“Just come from identifying her body. Fuckin’ junkie. She never did know when enough was enough. Can’t wait to tell mom.” He sighed and looked her up and down, “I hope you’re smarter than she was. Although judging from that look, you’re headin’ the same damn place.” The stranger finished his drink in one gulp and threw a few crumpled bills on the bar as he stood to leave. He pulled his hood as far over his face as it would go and seemed like he was going to say something else. Instead, he just shrugged and shook his head. And then he walked out of her life as inexplicably as he had walked into it.
For the first time in her life, Nomi felt the true weight of her addiction. The stranger’s face hung in the air, especially that look in his eyes. Is that how her family felt? Was she so busy resenting them for their successes and blaming them for her own failures that she was never really able to get past her bitterness and see the reality? This had never really occurred to her before, at least not to the extent it was at that moment.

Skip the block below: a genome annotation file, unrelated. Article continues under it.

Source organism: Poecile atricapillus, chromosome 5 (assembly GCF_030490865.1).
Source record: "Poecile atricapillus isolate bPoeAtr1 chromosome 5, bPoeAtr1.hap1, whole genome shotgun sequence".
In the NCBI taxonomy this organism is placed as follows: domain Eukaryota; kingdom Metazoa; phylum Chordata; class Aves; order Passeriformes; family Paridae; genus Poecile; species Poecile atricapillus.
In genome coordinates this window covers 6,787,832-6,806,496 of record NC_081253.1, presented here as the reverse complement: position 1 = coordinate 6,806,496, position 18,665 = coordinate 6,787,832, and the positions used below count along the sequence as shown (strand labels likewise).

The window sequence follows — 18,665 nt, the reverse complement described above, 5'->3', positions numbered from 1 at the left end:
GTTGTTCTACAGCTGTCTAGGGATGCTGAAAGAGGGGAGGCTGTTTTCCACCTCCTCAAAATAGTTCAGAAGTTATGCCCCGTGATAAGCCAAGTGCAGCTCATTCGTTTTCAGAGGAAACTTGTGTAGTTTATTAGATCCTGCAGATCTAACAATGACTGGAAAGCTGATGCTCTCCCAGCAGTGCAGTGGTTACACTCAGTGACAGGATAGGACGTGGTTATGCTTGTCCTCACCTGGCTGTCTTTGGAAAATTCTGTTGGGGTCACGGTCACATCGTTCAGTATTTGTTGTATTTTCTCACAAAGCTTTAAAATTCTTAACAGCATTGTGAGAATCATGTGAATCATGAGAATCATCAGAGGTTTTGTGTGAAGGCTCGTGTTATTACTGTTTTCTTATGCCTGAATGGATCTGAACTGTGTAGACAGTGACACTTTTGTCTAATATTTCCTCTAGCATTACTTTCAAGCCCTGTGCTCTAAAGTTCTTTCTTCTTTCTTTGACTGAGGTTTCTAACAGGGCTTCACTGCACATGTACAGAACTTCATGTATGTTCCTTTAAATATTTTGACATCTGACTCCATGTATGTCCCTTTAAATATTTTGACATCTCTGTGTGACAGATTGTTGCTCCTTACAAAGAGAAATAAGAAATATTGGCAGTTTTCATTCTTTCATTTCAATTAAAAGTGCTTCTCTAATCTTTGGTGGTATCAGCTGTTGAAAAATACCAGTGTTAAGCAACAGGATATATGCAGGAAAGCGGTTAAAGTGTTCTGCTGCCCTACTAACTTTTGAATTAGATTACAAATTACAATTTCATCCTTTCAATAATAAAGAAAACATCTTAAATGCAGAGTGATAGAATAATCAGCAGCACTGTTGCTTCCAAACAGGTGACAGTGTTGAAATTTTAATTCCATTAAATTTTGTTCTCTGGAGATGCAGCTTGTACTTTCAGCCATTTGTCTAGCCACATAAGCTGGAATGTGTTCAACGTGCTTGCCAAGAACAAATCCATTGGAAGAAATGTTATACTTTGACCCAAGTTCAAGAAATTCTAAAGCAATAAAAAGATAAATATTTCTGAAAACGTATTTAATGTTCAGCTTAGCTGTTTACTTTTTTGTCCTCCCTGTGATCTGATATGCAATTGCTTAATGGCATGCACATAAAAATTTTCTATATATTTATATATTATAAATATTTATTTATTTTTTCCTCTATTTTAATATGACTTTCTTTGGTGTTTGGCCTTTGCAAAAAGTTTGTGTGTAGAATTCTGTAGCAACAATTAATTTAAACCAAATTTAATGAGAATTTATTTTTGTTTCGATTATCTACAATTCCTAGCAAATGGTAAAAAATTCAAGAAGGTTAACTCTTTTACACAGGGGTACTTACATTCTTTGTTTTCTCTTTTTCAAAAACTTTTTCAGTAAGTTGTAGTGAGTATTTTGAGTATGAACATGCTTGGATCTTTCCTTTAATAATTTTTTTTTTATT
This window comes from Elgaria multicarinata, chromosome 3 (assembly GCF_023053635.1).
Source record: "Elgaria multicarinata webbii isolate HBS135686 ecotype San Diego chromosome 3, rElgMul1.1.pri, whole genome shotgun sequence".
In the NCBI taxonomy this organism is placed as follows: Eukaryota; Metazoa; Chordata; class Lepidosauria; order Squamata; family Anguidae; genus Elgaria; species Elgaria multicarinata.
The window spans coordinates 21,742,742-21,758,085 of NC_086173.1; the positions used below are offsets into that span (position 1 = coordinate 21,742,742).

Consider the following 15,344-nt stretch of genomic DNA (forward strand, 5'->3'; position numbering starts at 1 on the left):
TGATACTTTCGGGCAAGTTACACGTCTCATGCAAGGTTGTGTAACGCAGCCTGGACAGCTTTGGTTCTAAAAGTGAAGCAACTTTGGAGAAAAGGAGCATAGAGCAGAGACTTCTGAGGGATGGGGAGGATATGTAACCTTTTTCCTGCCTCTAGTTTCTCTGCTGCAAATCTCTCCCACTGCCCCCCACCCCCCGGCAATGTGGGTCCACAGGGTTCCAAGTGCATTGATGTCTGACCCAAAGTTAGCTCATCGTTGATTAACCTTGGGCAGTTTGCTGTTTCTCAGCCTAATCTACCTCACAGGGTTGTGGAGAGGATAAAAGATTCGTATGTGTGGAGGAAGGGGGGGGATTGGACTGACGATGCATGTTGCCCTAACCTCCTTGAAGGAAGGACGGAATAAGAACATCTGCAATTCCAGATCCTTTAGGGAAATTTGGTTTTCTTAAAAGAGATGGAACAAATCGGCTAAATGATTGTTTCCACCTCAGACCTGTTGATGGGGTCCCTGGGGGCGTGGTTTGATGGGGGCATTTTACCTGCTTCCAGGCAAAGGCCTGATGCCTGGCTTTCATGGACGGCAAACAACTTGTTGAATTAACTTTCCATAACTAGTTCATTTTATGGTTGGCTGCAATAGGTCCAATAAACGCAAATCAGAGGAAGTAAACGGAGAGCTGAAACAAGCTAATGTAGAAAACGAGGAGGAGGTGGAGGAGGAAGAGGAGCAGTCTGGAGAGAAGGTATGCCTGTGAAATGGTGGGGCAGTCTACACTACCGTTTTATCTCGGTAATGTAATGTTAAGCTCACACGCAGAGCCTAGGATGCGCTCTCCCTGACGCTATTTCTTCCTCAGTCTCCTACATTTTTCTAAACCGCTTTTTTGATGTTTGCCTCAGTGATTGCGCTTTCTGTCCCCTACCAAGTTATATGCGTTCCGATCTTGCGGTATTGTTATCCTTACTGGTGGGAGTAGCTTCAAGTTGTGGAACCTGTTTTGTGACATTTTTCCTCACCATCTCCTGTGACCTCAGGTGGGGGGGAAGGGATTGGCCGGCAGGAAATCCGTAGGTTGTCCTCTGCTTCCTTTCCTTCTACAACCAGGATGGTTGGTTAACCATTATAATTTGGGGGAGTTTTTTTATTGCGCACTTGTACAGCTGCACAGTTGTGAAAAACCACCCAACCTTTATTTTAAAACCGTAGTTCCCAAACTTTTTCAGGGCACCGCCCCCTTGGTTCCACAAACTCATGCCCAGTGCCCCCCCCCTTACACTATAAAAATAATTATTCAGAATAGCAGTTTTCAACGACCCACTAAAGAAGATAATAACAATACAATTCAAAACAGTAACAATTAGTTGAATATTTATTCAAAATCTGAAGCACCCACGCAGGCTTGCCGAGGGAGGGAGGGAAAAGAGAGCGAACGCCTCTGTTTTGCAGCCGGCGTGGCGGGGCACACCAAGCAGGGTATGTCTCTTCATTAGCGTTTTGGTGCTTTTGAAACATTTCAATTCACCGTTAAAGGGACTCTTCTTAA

Nomi felt somewhat altered as she stepped outside. The rain had stopped and the sun was even trying to make an appearance. She checked her watch and turned to head back to her dealer, but she found herself vacillating and, for the first time in as long as she could remember, wondered if that’s where she really wanted to go.
Reaching an intersection, she hesitated, deciding whether or not to cross. She leaned up against an old brick building, hands in her pockets, and considered her options. She could feel the dawning of withdrawal and questioned whether she could withstand the pain.
Seeing a disheveled young man shuffling past her, Nomi gestured slightly to catch his attention. “Hey man, you got a smoke?”